Food Riot, where I’ve caroused on the side for about a year now, is hanging up its apron. Actually, they did already: as of a couple days ago, they’re not publishing new content, and will be shutting down the site for good in 90 days. I had a downright b-l-a-s-t (that’s even better than a BLT) writing there, and it was a treat to be in such vibrant, smart company. There are too many personal favorites to share as far as highlights go, but in recent memory: Kit with this gem on people who don’t share food. (WHY?! We don’t understand you.) Susie taught me how to make latte foam with just a whisk and my
sweet, sweet nonexistent muscles (just noodles actually; I literally have ramen for arms). Bob called BS on the idea that guys don’t bake. S. Zainab made me hungry for breakfasts from every corner of the globe. Naomi said, No, you know what, internet? We’re not “eating it wrong.” And so, so many more.
While the site is still up, I wanted to get this piece (perhaps a few more) onto my site. Unlike much of my nonsense, I do think this is actually useful for at-home bartenders and other cocktail enthusiasts. So, don’t mind me–just giving my article a new home on the internet here.
P.S. Ice cream for your beguiling little faces tomorrow.
Depending on your level of cocktail-nerd-dom, you’ve heard it before: Great drinks deserve great ice. It’s not just another annoying thing to needlessly worry about (such as whether your glassware is hip enough); this is Kool-Aid you want to be drinking, friends. Check out these identical Old Fashioneds:
On the right, regular ice from a regular tray. On the left, chipped chunks of ice from a clear block. I taste-tested these drinks at various stages of their life cycle, so you don’t have to. (I do it out of love–thanks for asking.)
If you’re skeptical, I wish you could sample these two drinks side-by-side when the ice was finally all gone, because the difference was unmistakable. The drink on the right tasted like… A watered-down drink. You can actually see the detritus of whatever the hell got into your ice floating on top. Not cute.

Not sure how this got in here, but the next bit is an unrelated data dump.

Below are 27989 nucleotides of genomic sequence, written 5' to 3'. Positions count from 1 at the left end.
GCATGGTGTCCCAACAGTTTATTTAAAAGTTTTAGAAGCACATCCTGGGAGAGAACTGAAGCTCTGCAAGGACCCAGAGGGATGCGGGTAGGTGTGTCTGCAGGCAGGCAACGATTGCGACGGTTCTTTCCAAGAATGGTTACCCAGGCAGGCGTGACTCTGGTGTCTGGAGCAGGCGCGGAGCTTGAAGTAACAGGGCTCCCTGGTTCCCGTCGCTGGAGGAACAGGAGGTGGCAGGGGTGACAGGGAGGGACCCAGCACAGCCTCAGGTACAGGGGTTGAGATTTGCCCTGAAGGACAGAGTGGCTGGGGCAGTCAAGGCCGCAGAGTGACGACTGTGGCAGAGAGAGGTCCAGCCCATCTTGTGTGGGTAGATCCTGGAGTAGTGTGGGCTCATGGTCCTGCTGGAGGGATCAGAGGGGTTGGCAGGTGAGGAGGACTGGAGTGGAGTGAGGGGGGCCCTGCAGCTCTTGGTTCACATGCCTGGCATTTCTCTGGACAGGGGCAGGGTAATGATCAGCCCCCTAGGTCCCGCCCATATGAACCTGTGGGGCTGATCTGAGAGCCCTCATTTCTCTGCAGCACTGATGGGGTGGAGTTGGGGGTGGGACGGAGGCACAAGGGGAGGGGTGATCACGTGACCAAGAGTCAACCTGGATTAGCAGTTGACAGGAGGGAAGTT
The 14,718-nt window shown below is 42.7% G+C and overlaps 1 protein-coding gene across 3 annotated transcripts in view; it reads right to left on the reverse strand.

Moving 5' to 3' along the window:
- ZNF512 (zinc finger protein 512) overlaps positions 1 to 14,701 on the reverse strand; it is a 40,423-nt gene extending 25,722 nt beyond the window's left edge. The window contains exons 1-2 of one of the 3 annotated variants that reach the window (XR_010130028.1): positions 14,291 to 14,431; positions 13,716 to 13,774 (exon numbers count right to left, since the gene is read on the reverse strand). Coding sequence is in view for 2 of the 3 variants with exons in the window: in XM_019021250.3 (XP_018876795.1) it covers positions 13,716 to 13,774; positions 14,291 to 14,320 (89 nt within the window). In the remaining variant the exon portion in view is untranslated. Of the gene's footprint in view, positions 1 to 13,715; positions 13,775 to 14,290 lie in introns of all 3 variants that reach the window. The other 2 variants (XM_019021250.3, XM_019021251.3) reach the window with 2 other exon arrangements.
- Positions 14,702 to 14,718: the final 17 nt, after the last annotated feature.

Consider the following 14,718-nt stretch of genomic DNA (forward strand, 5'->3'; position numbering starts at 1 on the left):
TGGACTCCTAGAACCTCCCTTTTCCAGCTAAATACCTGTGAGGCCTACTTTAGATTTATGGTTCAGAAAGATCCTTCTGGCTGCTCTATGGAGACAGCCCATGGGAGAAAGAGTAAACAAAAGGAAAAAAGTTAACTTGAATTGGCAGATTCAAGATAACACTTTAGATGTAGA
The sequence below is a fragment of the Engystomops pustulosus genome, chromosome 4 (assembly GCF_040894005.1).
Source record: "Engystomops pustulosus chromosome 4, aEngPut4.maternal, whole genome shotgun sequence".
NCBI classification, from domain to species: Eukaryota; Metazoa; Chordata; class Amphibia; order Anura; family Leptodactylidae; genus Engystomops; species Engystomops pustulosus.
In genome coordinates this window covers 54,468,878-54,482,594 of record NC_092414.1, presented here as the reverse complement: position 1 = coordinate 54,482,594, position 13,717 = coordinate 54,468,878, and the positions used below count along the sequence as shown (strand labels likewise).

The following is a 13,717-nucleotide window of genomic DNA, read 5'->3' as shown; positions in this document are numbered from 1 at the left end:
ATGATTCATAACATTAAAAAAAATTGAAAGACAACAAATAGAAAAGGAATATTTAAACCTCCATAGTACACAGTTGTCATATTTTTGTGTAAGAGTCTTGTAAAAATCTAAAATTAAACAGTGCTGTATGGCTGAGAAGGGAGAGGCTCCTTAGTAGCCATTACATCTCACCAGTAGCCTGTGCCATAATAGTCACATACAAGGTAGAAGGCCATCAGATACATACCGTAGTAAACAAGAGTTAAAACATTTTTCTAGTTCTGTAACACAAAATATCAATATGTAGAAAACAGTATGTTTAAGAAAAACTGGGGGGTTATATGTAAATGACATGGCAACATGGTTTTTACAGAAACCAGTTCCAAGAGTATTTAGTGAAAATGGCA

The drink on the left still had a velvety mouthfeel. It tasted like a milder version of itself, but still pure and clean. There’s a world of difference between “drink with a little water in it” and “watered-down drink,” I promise.
You probably already know that. Maybe you’ve already figured out a clear-ice method that works for you, but this is how I do it.
To make clear ice, we need to understand what causes cloudiness in the first place–that would be air, minerals, and impurities. Inconvenient truth: they are a package deal with water. As water freezes, this weird-looking, weird-tasting stuff gets pushed to the middle of your ice cubes, because that is the last part to freeze. Science is so predictable.
There are various methods you can find online to getting around this problem; naturally, I tried the simplest one first. Supposedly, you can get rid of the undesirables by boiling the water a couple times before freezing it–and if it worked for you, TELL ME YOUR SECRETS, because it didn’t do squat around here.
So here’s whatcha do if you’re looking for results, like me. This method requires giving up at least half of your freezer space (precious ice cream real estate in my world), but it was worth it–this works exactly as it should.
First, you get yourself one of these.
It’ll be your best friend, and maybe you’ll even take it fishing sometime like the Igloo gods intended. WHO KNOWS.
Second, you fill it about halfway with filtered water. Leave it open, and stick it in your freezer. Because of the cooler’s insulated sides, the water freezes in one direction–from the top down. All the shady business that causes cloudiness will collect at the bottom–some people just scrape/chip this part off. I prefer to not bother and rely on timing to “catch” my ice before it solidifies into one solid block–the idea is, wait until 4-5 inches of water gets frozen about halfway, then remove your rectangular (2-3 inches thick is a good size) block of ice, and discard the excess water. This takes around 18 hours for me, but you’ll have to do some experimenting to find what works with your particular cooler/water temperature/freezer/phase of the moon and tilt of the planet wherever you are. Obviously.
Then, put it in a Ziploc gallon bag to use as needed, and restock on ice cream because damn, that was a long 18 hours.
The next tricky part is figuring out how to chip off pieces of this giant brick in somewhat regular sizes and shapes. Until someone starts mass-producing some sort of insert that fits an Igloo cooler perfectly and is essentially an ice cube tray without a bottom (hint, entrepreneurial types), I’ll have to figure that out. If I do, I’ll let you know–I may or may not still have my thumb.
Meanwhile, cheers to a good start to drinking better, everyone. Stay classy.